Cutting greenhouse-gas emissions can be a win-win

 Resize text         Printer-friendly version of this article Printer-friendly version of this article

Editor's note: This Practice Builder is based on a presentation given by Larry Chase, dairy scientist at Cornell University, at the recent Cornell Nutrition Conference.


Nutritional strategies exist for reducing greenhouse-gas emissions from dairy cows.

Greenhouse-gas emissions may not be the primary focus of your clients these days, given the high cost of feed and their own economic survival. But there are efficiencies to be gained from optimizing crude protein levels in the ration, which can cut greenhouse emissions and also help your clients' bottom-line.
A key factor in reducing ammonia losses on a dairy farm is to balance rations and decrease nitrogen (N) excretion in manure, according to Larry Chase, dairy scientist at Cornell University. Manure N excretion increases with the higher-crude-protein rations, he said.

"A major nutritional variable that influences N use efficiency and potential ammonia emissions is the rumen balance of (rumen degradable protein) relative to requirements," he said.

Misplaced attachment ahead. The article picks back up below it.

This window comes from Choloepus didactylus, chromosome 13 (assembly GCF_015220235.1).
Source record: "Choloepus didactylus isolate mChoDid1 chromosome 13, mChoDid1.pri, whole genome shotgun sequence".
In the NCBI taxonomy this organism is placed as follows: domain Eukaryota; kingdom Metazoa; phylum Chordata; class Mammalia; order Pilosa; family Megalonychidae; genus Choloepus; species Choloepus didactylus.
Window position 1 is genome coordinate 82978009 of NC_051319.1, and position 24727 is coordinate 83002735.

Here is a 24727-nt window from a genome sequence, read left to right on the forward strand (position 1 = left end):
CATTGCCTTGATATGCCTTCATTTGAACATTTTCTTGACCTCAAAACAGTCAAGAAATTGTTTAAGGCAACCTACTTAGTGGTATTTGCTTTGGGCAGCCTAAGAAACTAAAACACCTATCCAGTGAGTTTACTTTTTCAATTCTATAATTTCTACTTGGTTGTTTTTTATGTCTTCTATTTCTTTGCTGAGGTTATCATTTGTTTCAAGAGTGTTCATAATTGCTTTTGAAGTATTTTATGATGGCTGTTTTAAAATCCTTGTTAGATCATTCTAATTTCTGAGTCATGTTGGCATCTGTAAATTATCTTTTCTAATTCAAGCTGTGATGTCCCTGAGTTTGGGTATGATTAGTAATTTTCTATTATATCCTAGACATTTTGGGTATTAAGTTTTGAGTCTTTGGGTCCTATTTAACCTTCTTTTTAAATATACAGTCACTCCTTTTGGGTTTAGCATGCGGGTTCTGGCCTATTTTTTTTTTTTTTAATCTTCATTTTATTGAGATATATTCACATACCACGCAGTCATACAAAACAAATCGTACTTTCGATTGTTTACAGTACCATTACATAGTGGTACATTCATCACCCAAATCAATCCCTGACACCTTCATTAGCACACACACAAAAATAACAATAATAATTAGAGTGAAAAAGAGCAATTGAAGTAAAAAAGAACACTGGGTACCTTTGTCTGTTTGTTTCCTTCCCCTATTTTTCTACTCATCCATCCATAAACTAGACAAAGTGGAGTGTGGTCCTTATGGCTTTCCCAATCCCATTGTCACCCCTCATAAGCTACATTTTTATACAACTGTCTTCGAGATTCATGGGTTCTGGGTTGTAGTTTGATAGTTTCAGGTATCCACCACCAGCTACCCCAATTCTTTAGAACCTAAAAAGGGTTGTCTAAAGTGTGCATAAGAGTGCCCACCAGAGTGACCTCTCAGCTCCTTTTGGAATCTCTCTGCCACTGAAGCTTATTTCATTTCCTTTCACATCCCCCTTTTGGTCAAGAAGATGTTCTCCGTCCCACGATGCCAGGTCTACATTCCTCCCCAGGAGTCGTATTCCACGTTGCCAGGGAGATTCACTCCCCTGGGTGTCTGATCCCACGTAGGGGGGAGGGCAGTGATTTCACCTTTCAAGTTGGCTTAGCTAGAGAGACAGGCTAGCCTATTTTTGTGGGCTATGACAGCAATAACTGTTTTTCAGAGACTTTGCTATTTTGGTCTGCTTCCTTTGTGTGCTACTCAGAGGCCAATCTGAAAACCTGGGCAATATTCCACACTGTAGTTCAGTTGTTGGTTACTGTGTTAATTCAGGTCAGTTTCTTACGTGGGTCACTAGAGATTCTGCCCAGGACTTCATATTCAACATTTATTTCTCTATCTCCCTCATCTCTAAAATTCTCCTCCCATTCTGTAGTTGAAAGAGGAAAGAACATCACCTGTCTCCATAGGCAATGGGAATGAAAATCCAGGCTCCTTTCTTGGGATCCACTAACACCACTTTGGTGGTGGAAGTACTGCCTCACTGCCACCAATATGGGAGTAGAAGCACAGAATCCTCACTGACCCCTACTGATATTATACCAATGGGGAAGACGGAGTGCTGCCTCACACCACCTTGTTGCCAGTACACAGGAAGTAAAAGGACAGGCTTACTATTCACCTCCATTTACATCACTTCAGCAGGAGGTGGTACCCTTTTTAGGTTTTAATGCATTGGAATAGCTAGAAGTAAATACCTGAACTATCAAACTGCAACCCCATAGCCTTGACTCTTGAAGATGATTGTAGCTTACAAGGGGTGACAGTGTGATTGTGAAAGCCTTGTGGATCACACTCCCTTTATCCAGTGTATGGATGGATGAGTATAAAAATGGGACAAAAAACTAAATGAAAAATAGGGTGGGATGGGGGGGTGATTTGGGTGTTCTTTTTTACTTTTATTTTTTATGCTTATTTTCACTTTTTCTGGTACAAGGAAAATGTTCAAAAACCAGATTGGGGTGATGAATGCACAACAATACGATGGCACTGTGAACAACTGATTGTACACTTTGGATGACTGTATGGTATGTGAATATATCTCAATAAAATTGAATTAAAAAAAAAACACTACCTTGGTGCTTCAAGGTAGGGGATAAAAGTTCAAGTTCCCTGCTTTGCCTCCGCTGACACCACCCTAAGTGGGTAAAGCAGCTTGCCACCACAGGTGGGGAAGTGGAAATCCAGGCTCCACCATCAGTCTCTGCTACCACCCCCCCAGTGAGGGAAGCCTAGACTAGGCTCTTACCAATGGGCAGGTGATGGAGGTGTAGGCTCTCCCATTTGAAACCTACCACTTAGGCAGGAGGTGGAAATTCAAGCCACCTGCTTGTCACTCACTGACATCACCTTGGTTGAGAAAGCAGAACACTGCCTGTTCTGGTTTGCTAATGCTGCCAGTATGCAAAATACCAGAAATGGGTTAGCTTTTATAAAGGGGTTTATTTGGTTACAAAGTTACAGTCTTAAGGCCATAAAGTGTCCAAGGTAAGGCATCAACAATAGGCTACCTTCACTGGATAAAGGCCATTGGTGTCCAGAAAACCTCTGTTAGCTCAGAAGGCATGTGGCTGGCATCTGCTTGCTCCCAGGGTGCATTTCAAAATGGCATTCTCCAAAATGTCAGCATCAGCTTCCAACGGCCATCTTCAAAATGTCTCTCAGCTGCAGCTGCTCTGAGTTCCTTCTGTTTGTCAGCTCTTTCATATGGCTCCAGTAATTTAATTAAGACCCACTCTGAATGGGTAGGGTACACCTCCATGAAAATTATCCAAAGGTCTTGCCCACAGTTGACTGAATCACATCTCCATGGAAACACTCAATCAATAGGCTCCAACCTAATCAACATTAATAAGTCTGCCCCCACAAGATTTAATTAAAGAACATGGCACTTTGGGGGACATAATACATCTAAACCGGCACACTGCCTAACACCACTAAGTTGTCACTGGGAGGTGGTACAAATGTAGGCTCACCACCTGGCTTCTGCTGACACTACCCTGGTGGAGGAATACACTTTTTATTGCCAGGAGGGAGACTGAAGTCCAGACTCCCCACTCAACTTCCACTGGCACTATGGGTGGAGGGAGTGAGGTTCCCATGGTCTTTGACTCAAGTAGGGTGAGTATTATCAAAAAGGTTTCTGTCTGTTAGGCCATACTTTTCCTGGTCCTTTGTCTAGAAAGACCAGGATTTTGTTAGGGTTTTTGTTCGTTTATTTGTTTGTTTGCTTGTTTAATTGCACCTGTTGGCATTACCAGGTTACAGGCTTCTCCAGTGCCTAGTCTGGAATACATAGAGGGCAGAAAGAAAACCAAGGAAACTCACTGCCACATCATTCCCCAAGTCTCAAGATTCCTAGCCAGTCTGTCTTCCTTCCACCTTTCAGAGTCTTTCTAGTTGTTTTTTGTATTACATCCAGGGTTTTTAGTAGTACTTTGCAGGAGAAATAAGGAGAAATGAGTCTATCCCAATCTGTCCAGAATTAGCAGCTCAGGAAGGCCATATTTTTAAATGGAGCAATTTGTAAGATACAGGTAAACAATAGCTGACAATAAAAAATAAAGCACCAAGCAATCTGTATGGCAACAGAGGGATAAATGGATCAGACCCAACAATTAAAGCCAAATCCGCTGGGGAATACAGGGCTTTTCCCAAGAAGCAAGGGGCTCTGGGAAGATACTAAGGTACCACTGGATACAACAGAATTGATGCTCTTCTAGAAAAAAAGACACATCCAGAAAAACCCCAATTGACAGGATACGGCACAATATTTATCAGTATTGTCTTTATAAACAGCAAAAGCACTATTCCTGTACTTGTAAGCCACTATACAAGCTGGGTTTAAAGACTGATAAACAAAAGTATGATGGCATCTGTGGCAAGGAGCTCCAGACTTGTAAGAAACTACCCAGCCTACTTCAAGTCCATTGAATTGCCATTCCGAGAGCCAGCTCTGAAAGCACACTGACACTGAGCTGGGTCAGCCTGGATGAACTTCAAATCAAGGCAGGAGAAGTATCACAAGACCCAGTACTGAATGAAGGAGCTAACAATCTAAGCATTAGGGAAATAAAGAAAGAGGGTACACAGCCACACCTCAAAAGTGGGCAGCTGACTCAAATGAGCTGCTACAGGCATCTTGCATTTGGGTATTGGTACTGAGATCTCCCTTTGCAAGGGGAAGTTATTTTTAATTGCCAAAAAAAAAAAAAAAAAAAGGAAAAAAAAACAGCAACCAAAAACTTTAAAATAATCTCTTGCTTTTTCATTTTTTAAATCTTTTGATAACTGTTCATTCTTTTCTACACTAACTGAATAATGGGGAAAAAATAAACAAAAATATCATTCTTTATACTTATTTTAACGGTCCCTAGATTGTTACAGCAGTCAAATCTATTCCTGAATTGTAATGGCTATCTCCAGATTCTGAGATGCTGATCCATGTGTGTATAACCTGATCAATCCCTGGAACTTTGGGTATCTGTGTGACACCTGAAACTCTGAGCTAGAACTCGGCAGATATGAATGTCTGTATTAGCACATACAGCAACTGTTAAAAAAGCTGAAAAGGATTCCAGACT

Regarding methane, he said there are a number of strategies that can be used to alter emissions.

"These include using higher-quality forage, feeding higher-quality grain diets, using ionophores and the addition of various fats or oilseeds to rations."

A key consideration must be farm profitability and sustainability, he says.

Read his paper from the Cornell Nutrition Conference, " How much gas do cows produce?"



Comments (0) Leave a comment 

Name
e-Mail (required)
Location

Comment:

characters left


644K Hybrid Wheel Loader

The 229 hp 644K Hybrid Wheel Loader from John Deere utilizes two sources of energy: diesel and electric. The machine’s ... Read More

View all Products in this segment

View All Buyers Guides

Feedback Form
Leads to Insight